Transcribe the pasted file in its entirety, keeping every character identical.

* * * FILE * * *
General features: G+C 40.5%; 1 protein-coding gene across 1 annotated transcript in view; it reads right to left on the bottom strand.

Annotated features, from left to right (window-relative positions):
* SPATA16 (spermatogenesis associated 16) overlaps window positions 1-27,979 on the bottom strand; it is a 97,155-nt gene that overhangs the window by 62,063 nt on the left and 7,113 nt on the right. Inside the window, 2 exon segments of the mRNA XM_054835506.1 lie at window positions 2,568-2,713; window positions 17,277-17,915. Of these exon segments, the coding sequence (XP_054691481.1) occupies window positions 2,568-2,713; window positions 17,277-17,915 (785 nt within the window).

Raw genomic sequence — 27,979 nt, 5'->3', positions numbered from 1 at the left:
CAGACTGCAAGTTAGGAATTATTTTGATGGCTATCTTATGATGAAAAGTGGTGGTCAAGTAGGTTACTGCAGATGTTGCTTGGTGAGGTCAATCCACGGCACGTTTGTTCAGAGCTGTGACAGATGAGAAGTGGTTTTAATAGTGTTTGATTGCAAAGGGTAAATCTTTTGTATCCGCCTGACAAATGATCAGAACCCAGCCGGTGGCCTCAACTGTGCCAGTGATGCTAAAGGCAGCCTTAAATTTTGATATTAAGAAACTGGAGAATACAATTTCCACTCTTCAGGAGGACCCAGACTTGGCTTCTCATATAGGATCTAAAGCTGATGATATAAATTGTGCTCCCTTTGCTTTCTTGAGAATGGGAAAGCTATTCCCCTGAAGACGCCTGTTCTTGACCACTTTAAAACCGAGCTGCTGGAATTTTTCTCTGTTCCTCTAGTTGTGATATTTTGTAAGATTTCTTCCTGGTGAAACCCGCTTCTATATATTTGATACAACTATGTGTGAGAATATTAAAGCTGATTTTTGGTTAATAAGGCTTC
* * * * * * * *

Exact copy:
General features: G+C 40.5%; 1 protein-coding gene across 1 annotated transcript in view; it reads right to left on the bottom strand.

Annotated features, from left to right (window-relative positions):
* SPATA16 (spermatogenesis associated 16) overlaps window positions 1-27,979 on the bottom strand; it is a 97,155-nt gene that overhangs the window by 62,063 nt on the left and 7,113 nt on the right. Inside the window, 2 exon segments of the mRNA XM_054835506.1 lie at window positions 2,568-2,713; window positions 17,277-17,915. Of these exon segments, the coding sequence (XP_054691481.1) occupies window positions 2,568-2,713; window positions 17,277-17,915 (785 nt within the window).

Raw genomic sequence — 27,979 nt, 5'->3', positions numbered from 1 at the left:
CAGACTGCAAGTTAGGAATTATTTTGATGGCTATCTTATGATGAAAAGTGGTGGTCAAGTAGGTTACTGCAGATGTTGCTTGGTGAGGTCAATCCACGGCACGTTTGTTCAGAGCTGTGACAGATGAGAAGTGGTTTTAATAGTGTTTGATTGCAAAGGGTAAATCTTTTGTATCCGCCTGACAAATGATCAGAACCCAGCCGGTGGCCTCAACTGTGCCAGTGATGCTAAAGGCAGCCTTAAATTTTGATATTAAGAAACTGGAGAATACAATTTCCACTCTTCAGGAGGACCCAGACTTGGCTTCTCATATAGGATCTAAAGCTGATGATATAAATTGTGCTCCCTTTGCTTTCTTGAGAATGGGAAAGCTATTCCCCTGAAGACGCCTGTTCTTGACCACTTTAAAACCGAGCTGCTGGAATTTTTCTCTGTTCCTCTAGTTGTGATATTTTGTAAGATTTCTTCCTGGTGAAACCCGCTTCTATATATTTGATACAACTATGTGTGAGAATATTAAAGCTGATTTTTGGTTAATAAGGCTTC